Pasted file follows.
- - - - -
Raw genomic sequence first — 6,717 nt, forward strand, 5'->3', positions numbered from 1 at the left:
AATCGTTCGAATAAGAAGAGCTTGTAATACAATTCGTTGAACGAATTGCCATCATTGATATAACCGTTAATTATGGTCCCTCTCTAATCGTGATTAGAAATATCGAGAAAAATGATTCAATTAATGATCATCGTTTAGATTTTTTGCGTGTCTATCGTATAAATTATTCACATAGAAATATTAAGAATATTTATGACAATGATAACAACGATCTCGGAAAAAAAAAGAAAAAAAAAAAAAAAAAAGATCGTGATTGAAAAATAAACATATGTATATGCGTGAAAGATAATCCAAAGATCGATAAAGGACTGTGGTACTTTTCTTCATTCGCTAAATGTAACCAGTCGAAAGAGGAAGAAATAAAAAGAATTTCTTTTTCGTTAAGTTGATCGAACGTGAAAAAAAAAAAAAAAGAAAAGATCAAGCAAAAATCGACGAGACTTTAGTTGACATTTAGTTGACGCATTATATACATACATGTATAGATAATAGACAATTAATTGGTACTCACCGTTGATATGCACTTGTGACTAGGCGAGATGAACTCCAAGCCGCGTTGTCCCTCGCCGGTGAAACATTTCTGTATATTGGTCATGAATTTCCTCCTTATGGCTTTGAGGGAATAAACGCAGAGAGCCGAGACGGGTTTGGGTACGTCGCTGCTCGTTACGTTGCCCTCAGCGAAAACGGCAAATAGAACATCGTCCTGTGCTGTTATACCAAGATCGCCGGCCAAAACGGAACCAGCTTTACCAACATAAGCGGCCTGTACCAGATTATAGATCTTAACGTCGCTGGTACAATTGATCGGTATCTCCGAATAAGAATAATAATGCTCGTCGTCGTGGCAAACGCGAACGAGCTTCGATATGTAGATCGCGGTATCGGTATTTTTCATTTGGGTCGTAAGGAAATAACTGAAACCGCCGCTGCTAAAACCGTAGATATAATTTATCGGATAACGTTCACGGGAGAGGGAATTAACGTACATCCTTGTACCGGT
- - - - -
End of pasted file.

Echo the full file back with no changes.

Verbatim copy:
Raw genomic sequence first — 6,717 nt, forward strand, 5'->3', positions numbered from 1 at the left:
AATCGTTCGAATAAGAAGAGCTTGTAATACAATTCGTTGAACGAATTGCCATCATTGATATAACCGTTAATTATGGTCCCTCTCTAATCGTGATTAGAAATATCGAGAAAAATGATTCAATTAATGATCATCGTTTAGATTTTTTGCGTGTCTATCGTATAAATTATTCACATAGAAATATTAAGAATATTTATGACAATGATAACAACGATCTCGGAAAAAAAAAGAAAAAAAAAAAAAAAAAAGATCGTGATTGAAAAATAAACATATGTATATGCGTGAAAGATAATCCAAAGATCGATAAAGGACTGTGGTACTTTTCTTCATTCGCTAAATGTAACCAGTCGAAAGAGGAAGAAATAAAAAGAATTTCTTTTTCGTTAAGTTGATCGAACGTGAAAAAAAAAAAAAAAGAAAAGATCAAGCAAAAATCGACGAGACTTTAGTTGACATTTAGTTGACGCATTATATACATACATGTATAGATAATAGACAATTAATTGGTACTCACCGTTGATATGCACTTGTGACTAGGCGAGATGAACTCCAAGCCGCGTTGTCCCTCGCCGGTGAAACATTTCTGTATATTGGTCATGAATTTCCTCCTTATGGCTTTGAGGGAATAAACGCAGAGAGCCGAGACGGGTTTGGGTACGTCGCTGCTCGTTACGTTGCCCTCAGCGAAAACGGCAAATAGAACATCGTCCTGTGCTGTTATACCAAGATCGCCGGCCAAAACGGAACCAGCTTTACCAACATAAGCGGCCTGTACCAGATTATAGATCTTAACGTCGCTGGTACAATTGATCGGTATCTCCGAATAAGAATAATAATGCTCGTCGTCGTGGCAAACGCGAACGAGCTTCGATATGTAGATCGCGGTATCGGTATTTTTCATTTGGGTCGTAAGGAAATAACTGAAACCGCCGCTGCTAAAACCGTAGATATAATTTATCGGATAACGTTCACGGGAGAGGGAATTAACGTACATCCTTGTACCGGT